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A rubbish soup

"Now, don’t go thinking you’re gonna throw everything in a pot, Pippi Longstocking-style. There’s a method here." Good Cheap Eats

It's been a busy day - well not really busy - book group, which extended to lunch and long chats afterwards, with the result that I haven't really thought about dinner. I'm also a bit discouraged by the leftovers I have in the fridge - as always not quite enough for two, but too much for one, and so I was glumly looking forward to a week of eating food I'd eaten just a few days before all week.

And then I thought why not soup? Ok it's hot today, so not really soup weather, but it has now clouded over, the house is cool, it's now even raining so I can pretend it's cool and soup weather. I could also have fun making some savoury scones to go with it. It's actually a long time since we have had soup so yes, that's what I think I'll do.

Here is what I have to play with: leftover chicken with spinach and mushrooms, some leftover potatoes and some leftover rice. Well I do also have a leftover pasta dish and some quiche, but obviously you can't really turn quiche into soup. Can you? Just out of interest I actually asked that question of Google, and no you can't really although you can make quiche out of soup! Strain off the liquid and use what's left for your quiche filling. Who knew.

I suppose I could use the leftover pasta but I think it's either the braised chicken or the pasta and the braised chicken lends itself more to the idea of soup. Both together would be too much I think - I mean rice, potatoes and pasta - a bit of a carbohydrate overload there.

I shouldn't do a Pippi Longstocking and just throw it all into the pot. I may even leave out the potatoes. Will decide on that halfway through. Other things I have to add and make more interesting are frozen peas, more stock and some cauliflower that really must be used before too long.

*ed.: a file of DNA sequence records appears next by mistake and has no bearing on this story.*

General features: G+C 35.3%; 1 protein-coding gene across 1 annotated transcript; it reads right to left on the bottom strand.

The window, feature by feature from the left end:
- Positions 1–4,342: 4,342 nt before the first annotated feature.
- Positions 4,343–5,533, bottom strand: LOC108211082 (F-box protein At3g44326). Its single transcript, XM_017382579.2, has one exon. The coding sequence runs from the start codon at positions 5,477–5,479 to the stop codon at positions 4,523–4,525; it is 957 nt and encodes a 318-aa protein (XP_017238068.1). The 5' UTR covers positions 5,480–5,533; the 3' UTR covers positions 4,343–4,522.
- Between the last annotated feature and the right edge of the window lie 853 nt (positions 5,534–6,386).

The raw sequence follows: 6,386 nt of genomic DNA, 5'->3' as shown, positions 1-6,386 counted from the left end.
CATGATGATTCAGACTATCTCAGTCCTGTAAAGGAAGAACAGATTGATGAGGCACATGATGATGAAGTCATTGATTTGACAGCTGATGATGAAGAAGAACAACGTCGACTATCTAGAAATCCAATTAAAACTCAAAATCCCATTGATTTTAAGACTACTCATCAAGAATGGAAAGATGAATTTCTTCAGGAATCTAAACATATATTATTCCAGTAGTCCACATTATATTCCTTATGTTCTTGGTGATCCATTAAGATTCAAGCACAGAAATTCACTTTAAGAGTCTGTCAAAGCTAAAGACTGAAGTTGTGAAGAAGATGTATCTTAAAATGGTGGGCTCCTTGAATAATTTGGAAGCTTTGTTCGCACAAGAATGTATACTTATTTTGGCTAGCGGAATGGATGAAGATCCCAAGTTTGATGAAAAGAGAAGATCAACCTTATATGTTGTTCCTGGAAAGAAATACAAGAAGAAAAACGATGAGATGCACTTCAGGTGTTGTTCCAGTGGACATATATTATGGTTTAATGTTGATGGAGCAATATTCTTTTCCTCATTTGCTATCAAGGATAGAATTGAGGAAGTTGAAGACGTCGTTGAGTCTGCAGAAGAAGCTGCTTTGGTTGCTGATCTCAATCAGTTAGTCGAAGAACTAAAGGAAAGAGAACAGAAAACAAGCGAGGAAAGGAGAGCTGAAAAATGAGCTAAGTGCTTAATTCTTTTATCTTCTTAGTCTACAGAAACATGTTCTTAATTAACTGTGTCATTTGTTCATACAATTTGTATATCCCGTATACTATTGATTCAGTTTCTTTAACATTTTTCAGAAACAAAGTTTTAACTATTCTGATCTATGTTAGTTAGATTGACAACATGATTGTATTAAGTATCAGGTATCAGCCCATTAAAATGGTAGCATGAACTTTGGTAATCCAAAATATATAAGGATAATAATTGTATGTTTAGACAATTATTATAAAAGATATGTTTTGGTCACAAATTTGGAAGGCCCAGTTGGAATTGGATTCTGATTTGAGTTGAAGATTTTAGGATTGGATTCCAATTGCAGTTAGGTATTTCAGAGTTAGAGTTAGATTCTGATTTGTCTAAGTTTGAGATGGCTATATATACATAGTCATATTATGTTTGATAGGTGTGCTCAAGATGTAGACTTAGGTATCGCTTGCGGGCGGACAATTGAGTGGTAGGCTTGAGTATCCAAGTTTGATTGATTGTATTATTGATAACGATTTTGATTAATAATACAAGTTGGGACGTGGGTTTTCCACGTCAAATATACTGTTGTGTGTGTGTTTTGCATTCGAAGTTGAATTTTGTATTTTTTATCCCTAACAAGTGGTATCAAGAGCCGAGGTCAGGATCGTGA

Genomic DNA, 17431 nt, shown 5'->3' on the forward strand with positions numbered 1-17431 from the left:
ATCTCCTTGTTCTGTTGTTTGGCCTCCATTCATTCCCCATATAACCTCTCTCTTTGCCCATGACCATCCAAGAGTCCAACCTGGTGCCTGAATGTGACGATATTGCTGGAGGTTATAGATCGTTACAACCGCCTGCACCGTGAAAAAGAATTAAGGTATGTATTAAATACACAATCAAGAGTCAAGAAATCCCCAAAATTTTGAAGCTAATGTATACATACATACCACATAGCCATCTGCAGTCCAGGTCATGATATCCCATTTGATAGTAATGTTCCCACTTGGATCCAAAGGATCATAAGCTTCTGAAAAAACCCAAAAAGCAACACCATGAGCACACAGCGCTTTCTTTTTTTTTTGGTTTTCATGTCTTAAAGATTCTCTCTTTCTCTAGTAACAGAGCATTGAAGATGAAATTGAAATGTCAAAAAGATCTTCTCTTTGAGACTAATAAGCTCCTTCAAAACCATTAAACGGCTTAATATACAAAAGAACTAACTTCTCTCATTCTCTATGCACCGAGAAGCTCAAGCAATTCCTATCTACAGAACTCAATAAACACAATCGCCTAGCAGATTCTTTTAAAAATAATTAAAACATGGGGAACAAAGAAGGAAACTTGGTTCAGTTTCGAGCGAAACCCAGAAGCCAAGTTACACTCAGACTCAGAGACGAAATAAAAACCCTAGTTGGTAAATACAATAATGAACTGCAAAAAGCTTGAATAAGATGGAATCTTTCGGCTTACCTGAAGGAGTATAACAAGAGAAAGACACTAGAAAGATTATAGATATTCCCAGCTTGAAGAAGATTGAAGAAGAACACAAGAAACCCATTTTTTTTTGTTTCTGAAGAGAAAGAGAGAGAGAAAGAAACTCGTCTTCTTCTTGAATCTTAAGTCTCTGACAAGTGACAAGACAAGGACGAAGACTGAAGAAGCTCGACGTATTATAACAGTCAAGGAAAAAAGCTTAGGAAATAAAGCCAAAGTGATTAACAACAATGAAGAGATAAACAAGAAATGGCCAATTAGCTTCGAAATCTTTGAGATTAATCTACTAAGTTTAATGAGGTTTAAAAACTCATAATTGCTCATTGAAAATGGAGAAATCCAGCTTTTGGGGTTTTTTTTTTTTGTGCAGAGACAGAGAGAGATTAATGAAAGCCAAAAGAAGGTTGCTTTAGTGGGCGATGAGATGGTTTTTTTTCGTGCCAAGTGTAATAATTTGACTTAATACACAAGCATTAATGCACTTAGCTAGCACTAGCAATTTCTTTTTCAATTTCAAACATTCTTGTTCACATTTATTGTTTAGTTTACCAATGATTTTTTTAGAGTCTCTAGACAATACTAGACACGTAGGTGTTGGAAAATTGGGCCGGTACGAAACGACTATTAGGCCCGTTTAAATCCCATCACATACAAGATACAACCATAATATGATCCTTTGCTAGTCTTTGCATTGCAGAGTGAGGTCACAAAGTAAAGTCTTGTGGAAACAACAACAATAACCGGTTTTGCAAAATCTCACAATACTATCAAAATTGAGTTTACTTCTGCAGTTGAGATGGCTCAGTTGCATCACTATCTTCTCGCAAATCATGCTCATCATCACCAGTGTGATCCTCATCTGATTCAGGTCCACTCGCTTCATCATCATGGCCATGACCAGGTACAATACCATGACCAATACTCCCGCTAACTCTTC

The writer from Good Cheap Eats and the Pippi Longstocking quote suggests this general formula/method:

  1. Heat some kind of fat (butter, oil, drippings) in a large pot.

  2. Add aromatics, such as onion, garlic, mushrooms, celery, or carrots to the pot. These would be new ingredients or leftovers from a previous night.

  3. Stir in broth or stock as well as longer cooking ingredients such as raw potatoes. Again, potatoes may be a new ingredient. If you’ve got leftover cooked potatoes, add those at the end so that they don’t overcook.

  4. Add vegetables, cooked meats, seasonings, and other leftovers you’re mixing in.

So maybe what I should do is strain the braised chicken If I can. Although looking at it I doubt I can. It already has onions, mushrooms, garlic that have been fried in it, so I think I'll just skip step one and plunge right in with the braised chicken base, and then add other stuff. More stock, the rice, maybe the potatoes, then some small florets of cauliflower and finally the peas and some herbs. Lots of herbs I think. I've just been to Coles where I picked up some healthy looking bunches of various herbs. Tarragon I think is the one I'll go for - with some parsley. And maybe a bit more paprika - there was paprika in the braise. Some passata? Look I fear I'm doing the Pippi Longstocking thing. But why not?

So rubbish soup it is. Better go and get it going or I won't have time to make those scones.



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